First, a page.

At Orange, we firmly believe that digital technology is a powerful lever for individual and collective transformation and development. So how can we promote inclusion and ensure that digital has the potential to benefit everyone? By helping everyone to learn the right tools, regardless of their age or where they live. Teaching young people the basics, raising awareness among teens of the risks, helping people find jobs, and supporting professionals in their ways of working… Orange has set up many awareness and training initiatives across all of its operating countries.

Helping young people learn

Illustration Helping young people learn

Around the world, Orange encourages young people to learn how to manage and control digital technology so they can open up opportunities for personal and professional development. Here are just some top level highlights of how we support young people’s digital inclusion.

Digital skills have become essential in today’s job market. Acquiring digital knowledge is absolutely crucial in a world where more than one out of two schoolchildren will work in a role, once they’ve graduated, which doesn’t even exist yet.   

In France, Orange partners the Science Factor competition, which promotes technical and scientific projects from mixed teams managed by girls. This initiative aims to inspire school and college students to think about a career in a scientific/computing field. The #SuperCoders workshops, which introduce young people to the basics of coding, take place across 20 countries thanks to Orange employees who have volunteered their time to coach more than 10,000 young people since 2014.

Also since 2014, the Orange Foundation has been running a programme called Digital Schools  in 12 African countries. Through this initiative, we equip schools with technical tools in partnership with the ministries of education in each country. More than 13,000 children can now access essential educational content via tablets.

With its ambitious project “African Digital School”, Orange is supporting the democratisation of digital uses across the African content to promote the start-up ecosystem and new sectors of activity that will generate employment and therefore accelerate socio-economic growth. Offering online courses, an introduction to digital professions, and teacher training for new technologies, the Group has several partnerships in place to enable everyone to acquire new skills. In Tunisia, the Group has supported this ambition by opening up a new training centre – the Orange Developer Center – that teaches IT and developer skills to young people aged between 7 and 35 free of charge. This centre has encouraged 10,000 people to become developers, all in a single country!

The Orange Foundation is helping to educate the poorest communities

Digital Schools programme

Digital Schools programme

Digital Schools programme

532 schools in Africa and Jordan are now equipped with educational tools provided by the Orange Foundation. Schools that previously had no Internet access or resources beyond a simple blackboard to support the teacher can now, thanks to the Orange Foundation, access a free library of digital educational content from a server that doesn't need an internet connection, a video projector and a suite of tablets.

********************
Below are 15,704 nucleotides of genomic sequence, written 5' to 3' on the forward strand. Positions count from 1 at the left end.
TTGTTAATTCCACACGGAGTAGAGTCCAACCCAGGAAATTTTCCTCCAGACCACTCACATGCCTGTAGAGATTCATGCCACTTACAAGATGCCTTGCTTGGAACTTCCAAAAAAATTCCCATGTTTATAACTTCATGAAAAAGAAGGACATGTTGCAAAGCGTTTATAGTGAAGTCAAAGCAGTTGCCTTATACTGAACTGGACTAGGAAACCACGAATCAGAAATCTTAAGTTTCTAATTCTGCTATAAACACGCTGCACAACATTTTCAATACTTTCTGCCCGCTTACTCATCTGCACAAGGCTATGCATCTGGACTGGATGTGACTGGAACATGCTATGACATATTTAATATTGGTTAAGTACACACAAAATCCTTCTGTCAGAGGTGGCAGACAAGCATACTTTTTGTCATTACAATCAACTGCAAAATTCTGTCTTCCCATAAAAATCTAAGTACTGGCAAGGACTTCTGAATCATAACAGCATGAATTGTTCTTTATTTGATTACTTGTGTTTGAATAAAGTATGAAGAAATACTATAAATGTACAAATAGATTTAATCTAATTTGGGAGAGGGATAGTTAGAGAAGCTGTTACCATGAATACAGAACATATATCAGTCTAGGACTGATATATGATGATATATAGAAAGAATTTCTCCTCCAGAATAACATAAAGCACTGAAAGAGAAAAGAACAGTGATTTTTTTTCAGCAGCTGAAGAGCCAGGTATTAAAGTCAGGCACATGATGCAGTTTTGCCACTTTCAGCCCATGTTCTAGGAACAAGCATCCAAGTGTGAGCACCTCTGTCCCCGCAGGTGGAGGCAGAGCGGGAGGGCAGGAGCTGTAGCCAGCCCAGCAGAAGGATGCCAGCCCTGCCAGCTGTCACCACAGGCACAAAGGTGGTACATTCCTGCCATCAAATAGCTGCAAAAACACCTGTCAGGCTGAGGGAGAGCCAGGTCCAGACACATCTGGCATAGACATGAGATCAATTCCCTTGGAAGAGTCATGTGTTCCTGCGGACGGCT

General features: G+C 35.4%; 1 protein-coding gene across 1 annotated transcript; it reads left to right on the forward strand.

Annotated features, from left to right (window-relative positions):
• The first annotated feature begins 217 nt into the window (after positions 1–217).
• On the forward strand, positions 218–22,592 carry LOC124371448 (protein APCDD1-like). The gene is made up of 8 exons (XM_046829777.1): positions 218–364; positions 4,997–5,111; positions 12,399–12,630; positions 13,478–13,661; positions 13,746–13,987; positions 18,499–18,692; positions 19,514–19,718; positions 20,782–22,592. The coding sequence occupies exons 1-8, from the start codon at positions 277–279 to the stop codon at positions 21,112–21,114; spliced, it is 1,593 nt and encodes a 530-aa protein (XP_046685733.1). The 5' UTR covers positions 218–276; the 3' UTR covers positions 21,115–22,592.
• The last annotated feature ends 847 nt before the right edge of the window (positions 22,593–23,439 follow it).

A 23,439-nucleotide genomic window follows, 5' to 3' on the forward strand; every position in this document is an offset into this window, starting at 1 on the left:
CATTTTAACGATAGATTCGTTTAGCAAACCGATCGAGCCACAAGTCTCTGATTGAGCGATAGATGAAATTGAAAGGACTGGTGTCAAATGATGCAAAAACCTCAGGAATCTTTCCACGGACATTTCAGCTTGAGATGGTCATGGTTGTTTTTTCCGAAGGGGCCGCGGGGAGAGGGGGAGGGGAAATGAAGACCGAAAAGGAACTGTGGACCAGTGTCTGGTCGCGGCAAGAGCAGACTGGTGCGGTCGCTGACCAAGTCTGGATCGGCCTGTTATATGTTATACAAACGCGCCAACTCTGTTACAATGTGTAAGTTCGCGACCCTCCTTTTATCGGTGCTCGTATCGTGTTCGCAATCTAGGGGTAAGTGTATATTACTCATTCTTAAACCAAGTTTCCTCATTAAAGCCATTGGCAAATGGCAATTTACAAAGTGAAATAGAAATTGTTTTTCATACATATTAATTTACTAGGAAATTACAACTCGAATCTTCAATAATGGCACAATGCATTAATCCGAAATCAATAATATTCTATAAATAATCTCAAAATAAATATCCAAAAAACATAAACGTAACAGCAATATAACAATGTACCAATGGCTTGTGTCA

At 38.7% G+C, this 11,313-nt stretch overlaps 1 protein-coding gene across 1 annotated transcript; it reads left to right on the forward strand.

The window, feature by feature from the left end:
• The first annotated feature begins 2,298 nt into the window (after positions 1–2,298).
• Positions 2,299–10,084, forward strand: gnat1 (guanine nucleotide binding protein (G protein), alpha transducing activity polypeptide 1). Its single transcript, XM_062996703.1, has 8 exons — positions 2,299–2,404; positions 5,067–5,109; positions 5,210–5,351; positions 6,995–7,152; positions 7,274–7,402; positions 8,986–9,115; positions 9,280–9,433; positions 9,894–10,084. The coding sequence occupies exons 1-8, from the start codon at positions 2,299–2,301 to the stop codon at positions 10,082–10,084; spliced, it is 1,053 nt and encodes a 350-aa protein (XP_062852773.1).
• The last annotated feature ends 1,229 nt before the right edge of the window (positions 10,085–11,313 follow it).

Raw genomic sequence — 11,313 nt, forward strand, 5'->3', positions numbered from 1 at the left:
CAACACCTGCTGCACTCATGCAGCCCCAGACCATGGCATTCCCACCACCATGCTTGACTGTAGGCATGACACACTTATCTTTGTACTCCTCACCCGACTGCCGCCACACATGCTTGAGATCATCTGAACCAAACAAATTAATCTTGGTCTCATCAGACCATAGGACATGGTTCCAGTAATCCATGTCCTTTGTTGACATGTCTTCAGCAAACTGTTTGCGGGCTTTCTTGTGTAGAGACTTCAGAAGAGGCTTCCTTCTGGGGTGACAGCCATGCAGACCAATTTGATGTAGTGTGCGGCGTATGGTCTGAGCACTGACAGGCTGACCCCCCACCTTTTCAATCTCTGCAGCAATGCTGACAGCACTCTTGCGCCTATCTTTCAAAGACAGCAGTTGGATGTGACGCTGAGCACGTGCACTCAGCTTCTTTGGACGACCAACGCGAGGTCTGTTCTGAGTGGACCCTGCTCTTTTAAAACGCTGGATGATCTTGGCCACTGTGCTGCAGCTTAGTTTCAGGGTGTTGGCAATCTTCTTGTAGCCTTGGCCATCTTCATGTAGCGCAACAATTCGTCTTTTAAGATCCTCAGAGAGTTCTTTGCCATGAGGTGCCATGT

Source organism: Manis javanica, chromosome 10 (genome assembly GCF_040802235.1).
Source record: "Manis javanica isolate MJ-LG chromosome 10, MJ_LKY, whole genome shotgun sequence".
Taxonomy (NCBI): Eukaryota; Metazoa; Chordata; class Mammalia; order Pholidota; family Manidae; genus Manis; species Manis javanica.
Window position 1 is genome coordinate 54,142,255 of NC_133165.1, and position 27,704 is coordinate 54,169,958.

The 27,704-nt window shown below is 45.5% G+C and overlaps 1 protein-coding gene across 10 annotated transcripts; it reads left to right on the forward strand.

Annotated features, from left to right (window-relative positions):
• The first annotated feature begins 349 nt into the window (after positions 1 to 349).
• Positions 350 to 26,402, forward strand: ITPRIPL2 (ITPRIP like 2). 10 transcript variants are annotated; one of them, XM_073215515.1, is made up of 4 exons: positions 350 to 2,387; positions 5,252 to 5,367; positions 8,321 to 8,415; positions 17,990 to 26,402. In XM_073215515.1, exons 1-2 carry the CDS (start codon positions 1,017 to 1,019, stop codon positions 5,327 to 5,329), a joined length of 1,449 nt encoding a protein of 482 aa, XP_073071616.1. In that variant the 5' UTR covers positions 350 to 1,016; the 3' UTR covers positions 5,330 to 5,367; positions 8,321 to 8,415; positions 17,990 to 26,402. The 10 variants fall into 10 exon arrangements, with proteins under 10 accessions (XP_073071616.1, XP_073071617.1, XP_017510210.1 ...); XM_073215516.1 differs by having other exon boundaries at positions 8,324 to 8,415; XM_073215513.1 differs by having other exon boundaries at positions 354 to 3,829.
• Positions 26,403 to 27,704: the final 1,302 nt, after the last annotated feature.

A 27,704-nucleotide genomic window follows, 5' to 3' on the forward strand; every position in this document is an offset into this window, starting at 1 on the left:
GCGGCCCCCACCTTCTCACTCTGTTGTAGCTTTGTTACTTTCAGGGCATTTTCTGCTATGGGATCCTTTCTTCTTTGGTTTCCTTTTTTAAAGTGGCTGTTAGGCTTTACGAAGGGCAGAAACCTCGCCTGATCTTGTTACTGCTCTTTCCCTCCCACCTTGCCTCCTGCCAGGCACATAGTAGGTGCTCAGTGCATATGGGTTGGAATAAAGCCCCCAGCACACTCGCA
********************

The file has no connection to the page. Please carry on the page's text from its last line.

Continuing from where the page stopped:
Teachers are able to provide school children with new learning resources promoting the chance of a brighter future. Whereas before they were far removed from socio-economic progress, these younger generations are now learning the digital tools and tech they need to access skills and knowledge.

This is how the Foundation's Digital Schools programme is helping to reduce inequalities in the poorest countries where Orange operates, by helping young people to learn and grow and access knowledge, education and training through digital tools and technology.

Supporting teens in their digital lives

illustration : supporting teens in their digital lives

Hyperconnectivity, addiction, e-reputation, exposing their personal data… how teens use (and abuse) digital technology can have a major impact on their lives. This is why Orange offers technical solutions, advice and support adapted to help them… and their parents. 

Digital technology can be an amazing tool for accessing information and knowledge. However, there are obvious risks, and teens are particularly exposed. That’s why digital players such as Orange have a duty to support them, as well as their parents, in regulating their use and protecting their privacy.

Firstly, with appropriate tech solutions: parental controls, access profiles for each connected device, special tariff plans that are adapted to children etc.

Secondly, by increasing awareness. The “Bien vivre le digital” website offers advice and guidance to help people learn about going online safely, as well as a space dedicated to help parents of teenagers. From moderating smartphone use to setting up parameters around social networks, it helps families establish good digital practices. To encourage family discussion, Orange also offers families a game called REZO, which was created in partnership with Okapi. It invites people to learn about social media in a fun and educational way and offers tips on how to make the most of it while minimising risks.

Of course, raising awareness isn’t limited to France. Orange Spain has launched a communication campaign to support teenagers in social media use to help them understand all the implications of what they’re doing online.  

Enabling equal access to employment through digital support 

The Orange Foundation is committed to making digital technology a driver for professional and personal development for young people with no qualifications, unemployed women and people with autism. Here are just some of the highlights from Orange Foundation’s projects.   

Women from the Toulouse Digital Centre (sitting alongside their trainer) have a positive outlook once again. They’re starting a new life after spending six months building their confidence, learning their rights and honing new digital skills.
A young person at the Solidarity FabLab in Madagascar makes a bionic hand for people with disabilities. In a country where pétanque (boules) is widely played, the low-cost design of this prosthetic limb enables this young man to develop useful skills and find employment.
Thanks to digital technology, and with a little help from his teaching assistant, Romain, who has autism, can participate in mainstream education. Using interactive tablets helps children with autism focus and communicate better with those around them.